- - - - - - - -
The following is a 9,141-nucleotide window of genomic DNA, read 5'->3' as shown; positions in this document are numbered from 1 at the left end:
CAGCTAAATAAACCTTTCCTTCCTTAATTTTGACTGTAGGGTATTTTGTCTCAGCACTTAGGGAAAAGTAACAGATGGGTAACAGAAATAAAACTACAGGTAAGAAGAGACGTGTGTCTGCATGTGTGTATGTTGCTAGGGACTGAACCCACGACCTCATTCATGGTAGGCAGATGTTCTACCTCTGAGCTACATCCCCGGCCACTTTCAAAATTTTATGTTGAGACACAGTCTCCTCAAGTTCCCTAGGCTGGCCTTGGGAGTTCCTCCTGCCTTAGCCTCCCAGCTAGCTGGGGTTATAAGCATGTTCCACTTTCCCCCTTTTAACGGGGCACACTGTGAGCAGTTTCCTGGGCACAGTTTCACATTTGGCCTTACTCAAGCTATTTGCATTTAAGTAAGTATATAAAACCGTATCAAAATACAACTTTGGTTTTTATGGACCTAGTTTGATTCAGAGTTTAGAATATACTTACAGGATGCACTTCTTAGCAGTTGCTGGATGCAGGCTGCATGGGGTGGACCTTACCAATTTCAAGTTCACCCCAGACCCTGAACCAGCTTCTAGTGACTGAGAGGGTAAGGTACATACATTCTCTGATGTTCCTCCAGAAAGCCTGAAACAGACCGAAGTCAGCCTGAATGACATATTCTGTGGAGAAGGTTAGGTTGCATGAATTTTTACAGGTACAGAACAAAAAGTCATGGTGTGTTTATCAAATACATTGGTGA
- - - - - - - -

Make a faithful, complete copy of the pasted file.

The following is a 9,141-nucleotide window of genomic DNA, read 5'->3' as shown; positions in this document are numbered from 1 at the left end:
CAGCTAAATAAACCTTTCCTTCCTTAATTTTGACTGTAGGGTATTTTGTCTCAGCACTTAGGGAAAAGTAACAGATGGGTAACAGAAATAAAACTACAGGTAAGAAGAGACGTGTGTCTGCATGTGTGTATGTTGCTAGGGACTGAACCCACGACCTCATTCATGGTAGGCAGATGTTCTACCTCTGAGCTACATCCCCGGCCACTTTCAAAATTTTATGTTGAGACACAGTCTCCTCAAGTTCCCTAGGCTGGCCTTGGGAGTTCCTCCTGCCTTAGCCTCCCAGCTAGCTGGGGTTATAAGCATGTTCCACTTTCCCCCTTTTAACGGGGCACACTGTGAGCAGTTTCCTGGGCACAGTTTCACATTTGGCCTTACTCAAGCTATTTGCATTTAAGTAAGTATATAAAACCGTATCAAAATACAACTTTGGTTTTTATGGACCTAGTTTGATTCAGAGTTTAGAATATACTTACAGGATGCACTTCTTAGCAGTTGCTGGATGCAGGCTGCATGGGGTGGACCTTACCAATTTCAAGTTCACCCCAGACCCTGAACCAGCTTCTAGTGACTGAGAGGGTAAGGTACATACATTCTCTGATGTTCCTCCAGAAAGCCTGAAACAGACCGAAGTCAGCCTGAATGACATATTCTGTGGAGAAGGTTAGGTTGCATGAATTTTTACAGGTACAGAACAAAAAGTCATGGTGTGTTTATCAAATACATTGGTGA